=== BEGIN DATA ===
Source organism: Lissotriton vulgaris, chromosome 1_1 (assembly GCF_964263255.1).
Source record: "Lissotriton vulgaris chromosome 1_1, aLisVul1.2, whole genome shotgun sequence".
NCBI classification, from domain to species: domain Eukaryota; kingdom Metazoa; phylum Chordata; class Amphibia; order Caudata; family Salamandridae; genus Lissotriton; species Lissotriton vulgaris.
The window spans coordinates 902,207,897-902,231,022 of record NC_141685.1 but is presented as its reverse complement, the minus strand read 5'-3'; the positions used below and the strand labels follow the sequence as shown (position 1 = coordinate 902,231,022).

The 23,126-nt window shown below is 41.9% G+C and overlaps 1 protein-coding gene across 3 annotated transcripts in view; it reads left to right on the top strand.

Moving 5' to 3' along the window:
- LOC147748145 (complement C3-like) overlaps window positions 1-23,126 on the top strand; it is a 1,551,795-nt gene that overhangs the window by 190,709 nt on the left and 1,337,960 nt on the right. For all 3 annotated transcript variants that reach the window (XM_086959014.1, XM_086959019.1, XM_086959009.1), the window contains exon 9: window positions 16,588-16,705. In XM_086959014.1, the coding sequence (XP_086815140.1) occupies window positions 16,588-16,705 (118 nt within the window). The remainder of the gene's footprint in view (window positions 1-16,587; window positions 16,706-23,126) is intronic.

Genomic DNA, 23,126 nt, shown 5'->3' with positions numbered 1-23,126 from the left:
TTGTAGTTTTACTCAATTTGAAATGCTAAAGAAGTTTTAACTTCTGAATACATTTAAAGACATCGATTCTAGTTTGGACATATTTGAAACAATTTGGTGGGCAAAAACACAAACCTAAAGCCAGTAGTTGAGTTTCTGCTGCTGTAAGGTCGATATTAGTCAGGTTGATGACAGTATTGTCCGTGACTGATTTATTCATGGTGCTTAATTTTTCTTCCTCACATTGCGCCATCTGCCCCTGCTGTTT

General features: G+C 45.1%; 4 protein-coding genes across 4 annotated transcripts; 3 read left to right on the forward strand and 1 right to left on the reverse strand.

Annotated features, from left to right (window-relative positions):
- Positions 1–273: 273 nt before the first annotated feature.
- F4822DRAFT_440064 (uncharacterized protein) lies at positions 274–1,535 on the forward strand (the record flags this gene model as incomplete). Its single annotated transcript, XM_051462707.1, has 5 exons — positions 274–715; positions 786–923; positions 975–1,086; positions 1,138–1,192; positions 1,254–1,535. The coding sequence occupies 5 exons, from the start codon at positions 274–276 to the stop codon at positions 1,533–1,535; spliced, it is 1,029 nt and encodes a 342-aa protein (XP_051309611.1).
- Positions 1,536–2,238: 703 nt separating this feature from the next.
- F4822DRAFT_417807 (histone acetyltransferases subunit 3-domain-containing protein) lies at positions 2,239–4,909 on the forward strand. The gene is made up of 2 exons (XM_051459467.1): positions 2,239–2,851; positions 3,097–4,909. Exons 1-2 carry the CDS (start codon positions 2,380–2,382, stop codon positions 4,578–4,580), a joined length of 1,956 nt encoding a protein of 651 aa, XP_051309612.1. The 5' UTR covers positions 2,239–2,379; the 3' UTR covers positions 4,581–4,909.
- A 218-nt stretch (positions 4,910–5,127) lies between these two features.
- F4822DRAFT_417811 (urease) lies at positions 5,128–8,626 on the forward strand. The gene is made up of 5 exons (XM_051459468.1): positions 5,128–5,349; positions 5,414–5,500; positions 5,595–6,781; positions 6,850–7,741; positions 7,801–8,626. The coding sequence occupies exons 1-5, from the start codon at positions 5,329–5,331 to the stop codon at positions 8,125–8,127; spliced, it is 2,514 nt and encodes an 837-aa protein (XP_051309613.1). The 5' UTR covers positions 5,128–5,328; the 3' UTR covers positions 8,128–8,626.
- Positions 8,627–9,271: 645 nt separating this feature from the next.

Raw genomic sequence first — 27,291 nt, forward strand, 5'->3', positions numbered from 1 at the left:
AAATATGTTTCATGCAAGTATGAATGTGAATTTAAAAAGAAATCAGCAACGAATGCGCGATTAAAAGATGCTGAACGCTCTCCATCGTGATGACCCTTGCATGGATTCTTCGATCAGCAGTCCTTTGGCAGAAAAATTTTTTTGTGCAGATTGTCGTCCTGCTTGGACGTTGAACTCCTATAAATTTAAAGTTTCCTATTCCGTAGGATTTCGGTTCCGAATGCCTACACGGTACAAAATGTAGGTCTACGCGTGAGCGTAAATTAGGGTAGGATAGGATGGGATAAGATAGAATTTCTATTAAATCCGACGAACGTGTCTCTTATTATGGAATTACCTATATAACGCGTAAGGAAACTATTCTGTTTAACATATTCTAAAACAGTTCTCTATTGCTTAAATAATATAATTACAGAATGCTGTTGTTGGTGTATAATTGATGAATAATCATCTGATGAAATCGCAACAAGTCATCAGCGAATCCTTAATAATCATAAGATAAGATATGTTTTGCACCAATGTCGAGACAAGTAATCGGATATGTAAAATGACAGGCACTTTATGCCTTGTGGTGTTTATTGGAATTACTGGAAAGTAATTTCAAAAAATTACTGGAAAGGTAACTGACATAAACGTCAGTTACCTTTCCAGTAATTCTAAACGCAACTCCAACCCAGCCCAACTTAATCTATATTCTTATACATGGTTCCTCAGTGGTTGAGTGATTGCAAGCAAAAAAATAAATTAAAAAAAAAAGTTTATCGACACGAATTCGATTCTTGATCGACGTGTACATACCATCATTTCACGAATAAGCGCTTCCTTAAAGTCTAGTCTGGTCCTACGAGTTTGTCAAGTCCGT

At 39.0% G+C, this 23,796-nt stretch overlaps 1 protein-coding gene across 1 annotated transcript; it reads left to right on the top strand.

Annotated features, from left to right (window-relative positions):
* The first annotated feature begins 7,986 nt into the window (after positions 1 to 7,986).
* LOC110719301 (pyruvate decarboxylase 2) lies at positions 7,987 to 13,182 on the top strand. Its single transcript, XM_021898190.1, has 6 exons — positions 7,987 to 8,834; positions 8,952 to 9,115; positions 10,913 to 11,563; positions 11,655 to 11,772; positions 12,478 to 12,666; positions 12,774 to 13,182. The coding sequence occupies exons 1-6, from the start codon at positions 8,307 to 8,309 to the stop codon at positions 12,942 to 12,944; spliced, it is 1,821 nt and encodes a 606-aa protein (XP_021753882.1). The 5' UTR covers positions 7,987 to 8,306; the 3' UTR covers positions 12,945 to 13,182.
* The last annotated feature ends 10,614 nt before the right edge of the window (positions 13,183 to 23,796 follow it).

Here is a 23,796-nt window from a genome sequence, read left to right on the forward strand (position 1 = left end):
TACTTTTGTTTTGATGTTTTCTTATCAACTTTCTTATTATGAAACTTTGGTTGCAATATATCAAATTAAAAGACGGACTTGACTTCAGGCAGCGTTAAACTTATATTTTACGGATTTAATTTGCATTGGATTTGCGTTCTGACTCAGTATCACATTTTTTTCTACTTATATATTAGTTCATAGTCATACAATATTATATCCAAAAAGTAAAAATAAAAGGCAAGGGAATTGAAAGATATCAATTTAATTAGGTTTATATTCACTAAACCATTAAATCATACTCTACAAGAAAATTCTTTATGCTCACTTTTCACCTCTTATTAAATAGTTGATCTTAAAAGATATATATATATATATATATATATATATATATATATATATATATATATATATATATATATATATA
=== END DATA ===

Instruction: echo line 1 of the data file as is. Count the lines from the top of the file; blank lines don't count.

Source organism: Lissotriton vulgaris, chromosome 1_1 (assembly GCF_964263255.1).